Filipino-American World War II veterans who have been waiting for years to bring their family members to the U.S. will soon be able to do so through a new policy, the Obama administration announced on Wednesday.
The policy, announced along with a spate of other recommendations to improve the legal immigration system, will help the thousands of American citizens and legal permanent residents of Filipino descent who fought for the U.S. in World War II and are now trying to help family members come to the country legally. Many of those veterans are elderly and need family care or company, but their families face long wait times -- sometimes more than 20 years -- to immigrate to the U.S.
The Department of Homeland Security will work with the State Department to create a program that allows certain family members of the veterans to come to the U.S. under parole status on a case-by-case basis, rather than through the general family immigration process.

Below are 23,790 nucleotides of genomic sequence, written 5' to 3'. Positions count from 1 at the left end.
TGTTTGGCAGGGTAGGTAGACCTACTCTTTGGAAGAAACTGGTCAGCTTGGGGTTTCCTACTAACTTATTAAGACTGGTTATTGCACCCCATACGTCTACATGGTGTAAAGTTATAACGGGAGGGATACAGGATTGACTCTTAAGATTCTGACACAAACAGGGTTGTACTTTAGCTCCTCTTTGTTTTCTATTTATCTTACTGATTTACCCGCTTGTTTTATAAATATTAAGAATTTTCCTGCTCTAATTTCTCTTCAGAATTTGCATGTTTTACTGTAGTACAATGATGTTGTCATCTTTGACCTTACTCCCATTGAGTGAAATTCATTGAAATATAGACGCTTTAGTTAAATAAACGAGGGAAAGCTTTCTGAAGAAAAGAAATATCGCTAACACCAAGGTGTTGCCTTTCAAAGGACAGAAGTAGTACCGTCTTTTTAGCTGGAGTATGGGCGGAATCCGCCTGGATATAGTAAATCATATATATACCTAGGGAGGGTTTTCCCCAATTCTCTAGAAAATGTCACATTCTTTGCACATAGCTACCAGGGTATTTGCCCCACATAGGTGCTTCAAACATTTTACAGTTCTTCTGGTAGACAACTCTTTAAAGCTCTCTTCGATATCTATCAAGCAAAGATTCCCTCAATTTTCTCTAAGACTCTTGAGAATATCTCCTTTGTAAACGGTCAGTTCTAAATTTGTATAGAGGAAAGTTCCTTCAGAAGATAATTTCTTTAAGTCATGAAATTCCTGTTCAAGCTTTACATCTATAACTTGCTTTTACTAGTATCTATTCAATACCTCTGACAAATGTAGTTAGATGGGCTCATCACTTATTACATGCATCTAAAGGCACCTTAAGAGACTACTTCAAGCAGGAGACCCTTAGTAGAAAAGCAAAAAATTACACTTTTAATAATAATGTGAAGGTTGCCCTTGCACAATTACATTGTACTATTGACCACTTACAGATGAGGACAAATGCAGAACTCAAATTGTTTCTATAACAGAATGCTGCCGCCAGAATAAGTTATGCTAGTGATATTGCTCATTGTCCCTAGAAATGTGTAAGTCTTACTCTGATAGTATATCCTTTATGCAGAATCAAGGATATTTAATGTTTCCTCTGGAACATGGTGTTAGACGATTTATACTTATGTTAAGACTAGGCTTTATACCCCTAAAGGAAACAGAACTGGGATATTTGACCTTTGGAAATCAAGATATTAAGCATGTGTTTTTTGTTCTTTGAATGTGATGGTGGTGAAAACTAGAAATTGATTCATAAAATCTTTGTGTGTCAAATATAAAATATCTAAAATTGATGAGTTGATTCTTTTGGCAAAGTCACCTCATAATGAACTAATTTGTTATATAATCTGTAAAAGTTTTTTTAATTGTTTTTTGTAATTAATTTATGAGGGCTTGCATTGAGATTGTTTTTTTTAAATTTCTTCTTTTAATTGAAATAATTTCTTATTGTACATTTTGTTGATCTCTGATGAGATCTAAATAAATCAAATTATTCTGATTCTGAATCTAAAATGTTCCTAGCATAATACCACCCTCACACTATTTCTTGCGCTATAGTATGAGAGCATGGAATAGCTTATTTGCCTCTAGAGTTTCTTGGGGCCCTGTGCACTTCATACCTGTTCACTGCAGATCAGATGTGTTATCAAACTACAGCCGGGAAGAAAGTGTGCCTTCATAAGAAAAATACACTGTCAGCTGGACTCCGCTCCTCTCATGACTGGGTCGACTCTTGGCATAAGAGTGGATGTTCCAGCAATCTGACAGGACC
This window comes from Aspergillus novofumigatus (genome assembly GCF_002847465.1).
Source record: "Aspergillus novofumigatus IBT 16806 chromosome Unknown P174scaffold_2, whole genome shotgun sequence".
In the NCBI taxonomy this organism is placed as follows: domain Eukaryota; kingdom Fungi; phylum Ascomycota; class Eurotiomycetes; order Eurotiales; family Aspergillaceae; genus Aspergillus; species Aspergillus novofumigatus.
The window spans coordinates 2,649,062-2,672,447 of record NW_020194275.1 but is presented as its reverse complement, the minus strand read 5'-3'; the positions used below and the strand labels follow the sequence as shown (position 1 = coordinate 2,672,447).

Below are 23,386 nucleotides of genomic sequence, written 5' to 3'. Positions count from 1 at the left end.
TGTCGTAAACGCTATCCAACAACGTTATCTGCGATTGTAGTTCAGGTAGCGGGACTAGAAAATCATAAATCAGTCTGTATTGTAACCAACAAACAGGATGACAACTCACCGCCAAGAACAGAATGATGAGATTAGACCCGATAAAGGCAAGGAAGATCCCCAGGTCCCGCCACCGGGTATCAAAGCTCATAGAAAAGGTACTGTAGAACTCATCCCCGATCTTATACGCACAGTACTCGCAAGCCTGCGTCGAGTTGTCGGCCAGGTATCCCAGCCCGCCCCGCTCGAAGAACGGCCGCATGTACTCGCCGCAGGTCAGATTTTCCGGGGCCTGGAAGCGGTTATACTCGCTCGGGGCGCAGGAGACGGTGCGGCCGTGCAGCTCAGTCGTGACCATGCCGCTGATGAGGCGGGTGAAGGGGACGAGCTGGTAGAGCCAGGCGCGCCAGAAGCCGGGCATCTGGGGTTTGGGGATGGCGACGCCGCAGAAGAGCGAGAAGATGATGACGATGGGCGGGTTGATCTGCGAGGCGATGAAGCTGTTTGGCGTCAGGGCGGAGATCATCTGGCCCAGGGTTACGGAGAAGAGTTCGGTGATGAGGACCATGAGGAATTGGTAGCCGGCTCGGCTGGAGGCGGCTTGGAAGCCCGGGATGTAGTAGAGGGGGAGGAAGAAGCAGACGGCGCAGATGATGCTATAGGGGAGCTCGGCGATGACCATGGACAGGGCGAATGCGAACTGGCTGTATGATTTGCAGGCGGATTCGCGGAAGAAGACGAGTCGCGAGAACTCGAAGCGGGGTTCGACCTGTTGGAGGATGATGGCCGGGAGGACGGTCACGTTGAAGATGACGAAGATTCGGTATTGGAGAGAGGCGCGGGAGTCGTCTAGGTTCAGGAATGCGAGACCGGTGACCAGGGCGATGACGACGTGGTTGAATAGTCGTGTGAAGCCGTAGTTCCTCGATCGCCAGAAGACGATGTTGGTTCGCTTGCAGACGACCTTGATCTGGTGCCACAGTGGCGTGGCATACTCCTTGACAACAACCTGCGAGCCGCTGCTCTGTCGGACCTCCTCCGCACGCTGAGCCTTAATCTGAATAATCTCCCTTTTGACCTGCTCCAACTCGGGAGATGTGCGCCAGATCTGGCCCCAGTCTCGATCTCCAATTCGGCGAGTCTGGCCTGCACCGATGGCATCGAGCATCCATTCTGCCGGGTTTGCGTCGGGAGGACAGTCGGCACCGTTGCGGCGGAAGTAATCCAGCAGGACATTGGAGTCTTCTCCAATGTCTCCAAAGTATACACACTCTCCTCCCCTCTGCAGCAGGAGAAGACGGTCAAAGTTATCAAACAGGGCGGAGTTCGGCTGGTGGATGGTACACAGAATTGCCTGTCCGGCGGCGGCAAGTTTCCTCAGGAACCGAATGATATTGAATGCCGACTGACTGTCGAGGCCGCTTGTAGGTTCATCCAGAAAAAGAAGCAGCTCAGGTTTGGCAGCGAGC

"These are people who are eligible for an immigration visa by virtue of their U.S. citizen family member, who also happens to be a veteran who served in the second world war," a White House official told The Huffington Post. "But because the family immigration system is so backlogged, it can take decades for them to actually get a visa."
The new policy is one of many ways the administration is seeking to change the immigration system through executive actions, as President Barack Obama announced last November. Although the most-noticed portion of the executive actions -- programs to allow some undocumented immigrants to remain in the U.S. and work -- are blocked in the courts, the administration is moving ahead with other changes and recommendations.